Discover Something New at Home in Portland

Portland Oregon, Neon Sign, Old Town Portland
Portland's inventive, affordable, locavore-focused food and drink scene has been making waves for some time, but a few especially hot neighborhoods -- the North Williams Bike Corridor, Division Street and downtown's West End -- have virtually reinvented themselves. Brand-new urban wineries, late-night izakayas and gastropubs, artisan ice cream shops and bakeries and farm-to-table restaurants are opening at breakneck speed, and the city's buzz factor shows no signs of slowing -- in early November, named it the best American city to live in for people under 35.

New Restaurant:Boxer Ramen

Celebrated local restaurateur Micah Camden opened Boxer Ramen in early November. It's the latest addition to his growing empire of reasonably priced dining spots for the trendy-foodie crowd that includes nearby Blue Star Donuts and the mini-chain Little Big Burger. This 30-seat noodle shop with playful murals serves affordable, hearty Asian fare, including "Really Spicy Miso" soup, tonkotsu-shoyu (a pork-soy-based broth), Japanese pickle salad and addictive mochi in several unusual flavors, from blueberry to tiramisu.

Newly Hip Hood: West End

In downtown Portland, the once-dowdy West End has steadily evolved into a retro-swanky tract of cool restaurants, shops and hipster hostelries like the Ace and Crystal hotels. The recent opening of Union Way, an enclosed, skylit arcade of stylish boutiques, has dramatically upped the neighborhood's retail cachet -- check out Quin (indie candy), Self Edge (vintage-inspired jeans), Little T (delectable baked goods), WILL (hand-crafted leather goods), Spruce Apothecary (body products) and the aforementioned Boxer Ramen.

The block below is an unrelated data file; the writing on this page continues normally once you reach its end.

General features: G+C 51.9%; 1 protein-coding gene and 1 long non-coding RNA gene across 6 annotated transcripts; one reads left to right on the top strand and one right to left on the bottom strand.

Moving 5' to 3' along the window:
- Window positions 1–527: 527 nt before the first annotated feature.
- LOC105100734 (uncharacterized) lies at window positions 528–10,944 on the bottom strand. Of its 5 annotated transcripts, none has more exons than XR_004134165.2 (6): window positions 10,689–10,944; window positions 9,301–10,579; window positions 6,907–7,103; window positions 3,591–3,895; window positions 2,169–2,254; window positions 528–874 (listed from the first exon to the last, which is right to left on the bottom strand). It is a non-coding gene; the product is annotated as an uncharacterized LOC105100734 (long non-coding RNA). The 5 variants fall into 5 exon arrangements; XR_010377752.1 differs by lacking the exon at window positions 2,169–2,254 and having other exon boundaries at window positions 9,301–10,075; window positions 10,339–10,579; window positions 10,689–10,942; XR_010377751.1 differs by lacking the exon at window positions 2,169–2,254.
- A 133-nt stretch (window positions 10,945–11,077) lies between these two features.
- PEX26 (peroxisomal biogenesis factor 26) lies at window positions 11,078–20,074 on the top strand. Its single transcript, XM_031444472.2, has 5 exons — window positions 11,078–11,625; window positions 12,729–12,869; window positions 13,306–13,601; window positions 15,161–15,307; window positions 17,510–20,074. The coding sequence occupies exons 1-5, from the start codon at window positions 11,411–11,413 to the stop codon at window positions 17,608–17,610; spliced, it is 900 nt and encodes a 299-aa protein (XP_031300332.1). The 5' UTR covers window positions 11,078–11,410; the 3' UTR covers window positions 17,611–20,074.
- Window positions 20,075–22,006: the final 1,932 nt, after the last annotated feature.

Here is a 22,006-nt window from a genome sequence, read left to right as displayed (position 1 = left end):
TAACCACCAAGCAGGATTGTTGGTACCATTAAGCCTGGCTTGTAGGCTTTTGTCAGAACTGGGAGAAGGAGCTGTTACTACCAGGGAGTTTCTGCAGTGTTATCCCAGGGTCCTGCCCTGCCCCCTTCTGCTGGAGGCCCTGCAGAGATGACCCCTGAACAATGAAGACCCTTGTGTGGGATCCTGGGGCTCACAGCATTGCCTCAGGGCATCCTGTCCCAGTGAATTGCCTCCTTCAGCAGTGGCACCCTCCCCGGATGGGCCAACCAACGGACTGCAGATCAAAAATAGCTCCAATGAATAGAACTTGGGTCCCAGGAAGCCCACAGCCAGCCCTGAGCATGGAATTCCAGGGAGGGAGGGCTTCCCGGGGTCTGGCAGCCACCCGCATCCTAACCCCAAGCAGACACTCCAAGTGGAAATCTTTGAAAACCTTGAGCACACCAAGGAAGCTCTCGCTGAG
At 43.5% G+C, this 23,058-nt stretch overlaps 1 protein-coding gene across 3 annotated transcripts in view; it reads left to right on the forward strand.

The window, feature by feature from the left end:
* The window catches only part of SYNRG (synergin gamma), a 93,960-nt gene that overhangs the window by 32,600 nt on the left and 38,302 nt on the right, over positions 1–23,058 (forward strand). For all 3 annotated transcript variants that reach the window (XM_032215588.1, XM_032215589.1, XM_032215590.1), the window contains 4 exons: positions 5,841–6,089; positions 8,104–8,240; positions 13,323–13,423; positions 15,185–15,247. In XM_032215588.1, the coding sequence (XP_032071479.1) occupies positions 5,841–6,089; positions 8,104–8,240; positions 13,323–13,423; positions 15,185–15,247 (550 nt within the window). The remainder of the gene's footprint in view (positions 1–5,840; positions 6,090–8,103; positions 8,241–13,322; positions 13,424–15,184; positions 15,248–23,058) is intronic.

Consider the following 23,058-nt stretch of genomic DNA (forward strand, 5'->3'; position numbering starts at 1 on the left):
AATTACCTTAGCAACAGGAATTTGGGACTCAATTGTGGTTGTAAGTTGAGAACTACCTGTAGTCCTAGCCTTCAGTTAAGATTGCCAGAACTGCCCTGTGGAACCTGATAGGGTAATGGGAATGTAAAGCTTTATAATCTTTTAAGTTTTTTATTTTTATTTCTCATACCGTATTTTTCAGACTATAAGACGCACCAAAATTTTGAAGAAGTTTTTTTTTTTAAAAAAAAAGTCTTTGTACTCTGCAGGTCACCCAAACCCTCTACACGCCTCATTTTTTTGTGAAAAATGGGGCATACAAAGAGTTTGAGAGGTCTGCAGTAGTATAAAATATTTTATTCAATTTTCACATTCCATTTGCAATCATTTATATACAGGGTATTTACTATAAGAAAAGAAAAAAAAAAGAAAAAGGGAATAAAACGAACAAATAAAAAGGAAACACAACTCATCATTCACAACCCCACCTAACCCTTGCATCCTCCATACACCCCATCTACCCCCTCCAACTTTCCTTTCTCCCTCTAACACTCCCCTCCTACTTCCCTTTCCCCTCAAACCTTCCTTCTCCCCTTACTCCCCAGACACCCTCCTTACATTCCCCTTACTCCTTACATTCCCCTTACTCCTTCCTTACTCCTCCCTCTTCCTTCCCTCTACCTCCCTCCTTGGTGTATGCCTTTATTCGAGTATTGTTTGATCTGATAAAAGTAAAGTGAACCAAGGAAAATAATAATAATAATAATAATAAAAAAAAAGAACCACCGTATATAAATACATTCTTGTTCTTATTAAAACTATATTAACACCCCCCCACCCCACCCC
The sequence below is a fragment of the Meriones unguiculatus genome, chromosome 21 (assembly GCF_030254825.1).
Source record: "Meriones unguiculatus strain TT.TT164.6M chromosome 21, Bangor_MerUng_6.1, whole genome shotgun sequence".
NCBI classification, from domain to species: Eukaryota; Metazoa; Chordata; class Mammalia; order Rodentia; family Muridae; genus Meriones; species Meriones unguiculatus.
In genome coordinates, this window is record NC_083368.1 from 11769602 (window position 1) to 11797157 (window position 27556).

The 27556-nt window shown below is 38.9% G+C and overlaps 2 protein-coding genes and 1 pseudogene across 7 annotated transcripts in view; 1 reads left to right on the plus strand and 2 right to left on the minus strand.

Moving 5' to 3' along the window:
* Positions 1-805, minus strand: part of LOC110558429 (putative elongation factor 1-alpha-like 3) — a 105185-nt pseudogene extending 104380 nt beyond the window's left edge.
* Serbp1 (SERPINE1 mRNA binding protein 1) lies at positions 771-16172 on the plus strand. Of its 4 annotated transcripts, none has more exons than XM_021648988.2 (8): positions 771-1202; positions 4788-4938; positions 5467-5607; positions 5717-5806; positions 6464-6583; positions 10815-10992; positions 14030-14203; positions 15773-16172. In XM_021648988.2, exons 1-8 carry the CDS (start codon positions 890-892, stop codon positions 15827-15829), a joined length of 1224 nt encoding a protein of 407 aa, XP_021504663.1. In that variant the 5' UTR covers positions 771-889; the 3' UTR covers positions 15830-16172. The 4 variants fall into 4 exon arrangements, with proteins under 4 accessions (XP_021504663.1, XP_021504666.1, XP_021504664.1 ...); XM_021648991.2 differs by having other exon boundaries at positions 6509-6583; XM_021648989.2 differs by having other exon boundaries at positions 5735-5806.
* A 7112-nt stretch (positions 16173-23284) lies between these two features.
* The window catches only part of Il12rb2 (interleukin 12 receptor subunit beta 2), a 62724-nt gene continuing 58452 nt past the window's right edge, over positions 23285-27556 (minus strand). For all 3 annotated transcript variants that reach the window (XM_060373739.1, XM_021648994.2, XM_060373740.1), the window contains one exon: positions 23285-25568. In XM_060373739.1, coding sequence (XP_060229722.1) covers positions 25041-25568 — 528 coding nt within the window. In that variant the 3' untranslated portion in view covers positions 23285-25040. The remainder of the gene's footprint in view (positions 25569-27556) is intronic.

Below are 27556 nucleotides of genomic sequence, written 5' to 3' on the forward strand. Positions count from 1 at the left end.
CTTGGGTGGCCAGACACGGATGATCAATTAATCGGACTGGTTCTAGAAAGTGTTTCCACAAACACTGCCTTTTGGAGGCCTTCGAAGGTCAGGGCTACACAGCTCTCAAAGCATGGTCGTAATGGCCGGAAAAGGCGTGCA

Word on the Street

Now well under construction, Portland's sleek new transit bridge across the Willamette River needs a name, and locals are eagerly bandying about ideas ("A Bridge No Car" and "Hoof and Pedal Bridge" were two of the more colorful names suggested in a recent reader poll in the Oregonian newspaper). TriMet has set up a website encouraging the public to propose names for what will become the largest car-free bridge in America when it's completed in 2015.


Freelance travel and food writer Andrew Collins lives along Portland's white-hot Southeast Division Street restaurant row, where the latest outpost of "farm-to-cone" Salt & Straw ice cream opened last summer, luring him out for late-night almond-brittle-salted-ganache runs on a regular basis.

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